Oil is critical to the maintenance of the system, but the dollar is the system. It is the means of extorting valuable resources and manufactured goods through the issuance of worthless, green paper backed by nothing but $8.3 trillion of debt.

America is now engaged in a transition that has never before been attempted. It has hollowed out its manufacturing sector (more than 3 million manufacturing jobs have been lost since Bush took office) looted its treasury, and plunged the country into irreversible debt. Its major corporations and banks have disconnected from the mainland and operate as sovereign islands protected by the US military and international trade law. They have no allegiance to America and are unaccountable to anyone except their own shareholders.

Dollar-hegemony is critical to their ongoing success as it keeps the basic unit of exchange; paper money, in the control of fellow elites at the Federal Reserve. Absent that power, American plutocrats would be unable to perpetuate the system of trading debt for goods and resources.

The most effective strategy for bringing the dollar into balance with the other currencies is to �democratize� the system and allow the free exchange of goods and resources in one�s own currency. This would eliminate the dependence on a reserve currency and make the United States accountable for its own gigantic debt. It would force American leaders to revitalize the manufacturing sector as a way of restoring economic solvency.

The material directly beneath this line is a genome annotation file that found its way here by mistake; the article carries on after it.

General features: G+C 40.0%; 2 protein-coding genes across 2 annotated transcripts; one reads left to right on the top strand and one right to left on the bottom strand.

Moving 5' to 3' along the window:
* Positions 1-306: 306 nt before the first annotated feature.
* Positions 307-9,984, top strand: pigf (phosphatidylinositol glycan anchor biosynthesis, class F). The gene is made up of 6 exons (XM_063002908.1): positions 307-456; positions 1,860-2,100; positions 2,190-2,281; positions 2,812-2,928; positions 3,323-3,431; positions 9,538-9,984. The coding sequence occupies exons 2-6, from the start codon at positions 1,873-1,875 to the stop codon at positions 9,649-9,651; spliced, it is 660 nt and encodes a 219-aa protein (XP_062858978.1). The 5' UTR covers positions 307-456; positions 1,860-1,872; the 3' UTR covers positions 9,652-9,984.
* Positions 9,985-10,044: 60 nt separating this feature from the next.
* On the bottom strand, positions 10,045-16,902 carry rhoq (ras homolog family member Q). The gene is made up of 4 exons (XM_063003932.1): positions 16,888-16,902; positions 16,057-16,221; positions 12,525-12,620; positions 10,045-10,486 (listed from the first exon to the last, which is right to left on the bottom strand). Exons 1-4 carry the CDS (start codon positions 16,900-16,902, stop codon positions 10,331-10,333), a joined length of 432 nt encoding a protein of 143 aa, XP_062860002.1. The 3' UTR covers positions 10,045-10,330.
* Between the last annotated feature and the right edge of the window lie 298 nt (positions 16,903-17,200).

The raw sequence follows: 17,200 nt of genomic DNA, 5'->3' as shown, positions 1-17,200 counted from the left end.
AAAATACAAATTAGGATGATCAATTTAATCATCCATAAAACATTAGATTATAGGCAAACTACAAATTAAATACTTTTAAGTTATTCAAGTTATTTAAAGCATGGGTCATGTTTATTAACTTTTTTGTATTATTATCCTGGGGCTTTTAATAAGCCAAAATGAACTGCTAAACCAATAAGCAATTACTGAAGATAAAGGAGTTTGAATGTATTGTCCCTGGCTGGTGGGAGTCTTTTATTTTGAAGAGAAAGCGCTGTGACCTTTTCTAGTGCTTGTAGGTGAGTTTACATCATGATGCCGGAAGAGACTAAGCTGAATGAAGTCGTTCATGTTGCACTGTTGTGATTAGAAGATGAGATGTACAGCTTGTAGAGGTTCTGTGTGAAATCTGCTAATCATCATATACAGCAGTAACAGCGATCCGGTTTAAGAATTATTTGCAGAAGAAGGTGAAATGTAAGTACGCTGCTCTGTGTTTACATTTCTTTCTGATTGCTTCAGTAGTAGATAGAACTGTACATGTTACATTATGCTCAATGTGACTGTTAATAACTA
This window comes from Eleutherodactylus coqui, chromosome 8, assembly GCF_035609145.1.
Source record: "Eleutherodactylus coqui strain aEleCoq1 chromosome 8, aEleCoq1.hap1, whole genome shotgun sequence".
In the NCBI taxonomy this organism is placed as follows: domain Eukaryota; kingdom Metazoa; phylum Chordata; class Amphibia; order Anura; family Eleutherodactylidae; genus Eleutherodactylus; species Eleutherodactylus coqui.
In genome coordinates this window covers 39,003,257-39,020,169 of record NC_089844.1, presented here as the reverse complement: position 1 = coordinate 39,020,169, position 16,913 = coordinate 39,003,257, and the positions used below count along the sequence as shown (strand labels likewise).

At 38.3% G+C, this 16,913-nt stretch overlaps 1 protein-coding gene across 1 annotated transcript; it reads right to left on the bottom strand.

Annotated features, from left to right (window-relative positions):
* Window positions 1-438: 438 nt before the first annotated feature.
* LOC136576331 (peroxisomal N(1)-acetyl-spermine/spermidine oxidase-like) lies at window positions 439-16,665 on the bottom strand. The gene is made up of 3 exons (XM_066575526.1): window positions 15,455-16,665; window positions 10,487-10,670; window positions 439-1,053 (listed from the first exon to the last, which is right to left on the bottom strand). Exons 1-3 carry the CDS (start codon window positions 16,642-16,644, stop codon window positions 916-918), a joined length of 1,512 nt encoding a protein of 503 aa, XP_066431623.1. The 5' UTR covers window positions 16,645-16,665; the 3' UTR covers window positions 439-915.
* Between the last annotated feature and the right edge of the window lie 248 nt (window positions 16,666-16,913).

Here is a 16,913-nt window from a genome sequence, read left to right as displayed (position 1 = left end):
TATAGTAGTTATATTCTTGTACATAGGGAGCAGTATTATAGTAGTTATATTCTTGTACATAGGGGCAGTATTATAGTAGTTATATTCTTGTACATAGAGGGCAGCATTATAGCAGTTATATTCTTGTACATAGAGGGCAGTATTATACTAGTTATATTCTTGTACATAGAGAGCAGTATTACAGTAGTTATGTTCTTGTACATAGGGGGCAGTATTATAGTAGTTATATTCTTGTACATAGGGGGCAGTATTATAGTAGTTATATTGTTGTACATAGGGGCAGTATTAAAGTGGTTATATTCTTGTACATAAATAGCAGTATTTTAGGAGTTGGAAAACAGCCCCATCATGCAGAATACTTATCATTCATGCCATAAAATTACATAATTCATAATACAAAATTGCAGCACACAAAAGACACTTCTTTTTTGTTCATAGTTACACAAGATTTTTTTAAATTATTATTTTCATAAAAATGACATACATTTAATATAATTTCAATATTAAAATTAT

The dependence on a �reserve currency� inevitably creates winners and losers. It invites huge account imbalances as well as corruption and exploitation. Greater parity among the currencies should be encouraged as a way of strengthening democracies and invigorating markets. It�s a way to breathe new life into international trade by allowing other political models to flourish without fear of being subsumed into the capitalist prototype.

The dominance of the greenback has created a global empire which is controlled by a small group of corporatists and autocrats who depend on intimidation and brute force to maintain their supremacy. The quickest way to establish greater equity among the nations of the world is to dislodge the dollar from its lofty perch and �even the playing field� with the other currencies.

Mike Whitney lives in Washington state. He can be reached at: